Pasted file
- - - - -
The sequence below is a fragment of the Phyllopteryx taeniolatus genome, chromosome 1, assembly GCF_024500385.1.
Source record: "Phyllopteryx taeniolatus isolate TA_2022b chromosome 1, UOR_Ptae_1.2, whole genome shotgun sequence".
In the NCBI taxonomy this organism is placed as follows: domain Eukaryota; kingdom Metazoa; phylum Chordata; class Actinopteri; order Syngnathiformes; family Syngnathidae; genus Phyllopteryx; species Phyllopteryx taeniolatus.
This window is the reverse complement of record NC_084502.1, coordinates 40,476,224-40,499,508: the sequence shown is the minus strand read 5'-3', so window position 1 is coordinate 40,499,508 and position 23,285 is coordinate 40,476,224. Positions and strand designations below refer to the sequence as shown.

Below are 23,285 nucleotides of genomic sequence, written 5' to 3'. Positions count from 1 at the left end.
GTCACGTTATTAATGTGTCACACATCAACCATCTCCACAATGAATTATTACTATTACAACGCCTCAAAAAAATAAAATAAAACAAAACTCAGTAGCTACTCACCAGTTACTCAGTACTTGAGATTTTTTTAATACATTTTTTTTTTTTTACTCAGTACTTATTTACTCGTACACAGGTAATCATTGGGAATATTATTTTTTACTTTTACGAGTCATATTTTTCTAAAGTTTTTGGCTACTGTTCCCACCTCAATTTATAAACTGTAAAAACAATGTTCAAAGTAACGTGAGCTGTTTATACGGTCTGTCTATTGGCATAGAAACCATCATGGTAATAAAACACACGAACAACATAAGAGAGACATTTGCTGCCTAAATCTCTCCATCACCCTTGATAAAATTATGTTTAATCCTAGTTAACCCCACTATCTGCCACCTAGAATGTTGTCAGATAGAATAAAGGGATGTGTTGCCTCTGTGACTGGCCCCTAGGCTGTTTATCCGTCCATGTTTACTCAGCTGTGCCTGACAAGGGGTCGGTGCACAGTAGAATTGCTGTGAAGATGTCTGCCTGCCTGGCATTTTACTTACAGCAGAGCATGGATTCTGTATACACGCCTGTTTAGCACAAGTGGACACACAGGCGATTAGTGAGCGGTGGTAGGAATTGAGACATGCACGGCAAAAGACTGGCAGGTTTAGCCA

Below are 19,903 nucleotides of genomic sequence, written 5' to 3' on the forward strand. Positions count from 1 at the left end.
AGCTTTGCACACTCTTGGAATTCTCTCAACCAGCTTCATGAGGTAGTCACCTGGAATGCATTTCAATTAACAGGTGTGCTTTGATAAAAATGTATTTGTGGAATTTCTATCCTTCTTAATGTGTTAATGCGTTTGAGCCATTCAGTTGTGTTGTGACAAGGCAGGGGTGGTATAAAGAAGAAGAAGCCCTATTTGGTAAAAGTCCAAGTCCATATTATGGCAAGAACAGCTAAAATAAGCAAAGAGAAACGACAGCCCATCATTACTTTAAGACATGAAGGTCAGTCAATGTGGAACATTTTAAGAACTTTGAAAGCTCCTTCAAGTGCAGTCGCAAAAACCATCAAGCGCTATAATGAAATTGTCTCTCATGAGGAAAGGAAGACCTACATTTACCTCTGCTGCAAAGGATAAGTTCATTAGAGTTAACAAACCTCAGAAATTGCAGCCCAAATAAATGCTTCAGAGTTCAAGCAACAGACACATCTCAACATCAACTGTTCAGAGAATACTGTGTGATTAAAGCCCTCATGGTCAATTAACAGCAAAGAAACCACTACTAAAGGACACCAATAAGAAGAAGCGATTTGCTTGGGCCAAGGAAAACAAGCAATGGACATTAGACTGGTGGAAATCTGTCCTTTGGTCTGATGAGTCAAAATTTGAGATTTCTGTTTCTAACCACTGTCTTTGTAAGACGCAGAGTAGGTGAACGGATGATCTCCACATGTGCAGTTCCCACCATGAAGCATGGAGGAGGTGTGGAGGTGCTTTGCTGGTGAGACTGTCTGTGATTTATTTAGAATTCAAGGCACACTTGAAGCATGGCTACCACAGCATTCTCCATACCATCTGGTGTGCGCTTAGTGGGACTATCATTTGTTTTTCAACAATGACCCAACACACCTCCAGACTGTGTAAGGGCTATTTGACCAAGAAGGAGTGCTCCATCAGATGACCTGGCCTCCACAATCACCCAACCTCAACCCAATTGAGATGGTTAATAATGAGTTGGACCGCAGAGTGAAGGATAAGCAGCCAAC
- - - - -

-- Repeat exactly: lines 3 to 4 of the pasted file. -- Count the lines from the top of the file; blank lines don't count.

In the NCBI taxonomy this organism is placed as follows: domain Eukaryota; kingdom Metazoa; phylum Chordata; class Actinopteri; order Syngnathiformes; family Syngnathidae; genus Phyllopteryx; species Phyllopteryx taeniolatus.
This window is the reverse complement of record NC_084502.1, coordinates 40,476,224-40,499,508: the sequence shown is the minus strand read 5'-3', so window position 1 is coordinate 40,499,508 and position 23,285 is coordinate 40,476,224. Positions and strand designations below refer to the sequence as shown.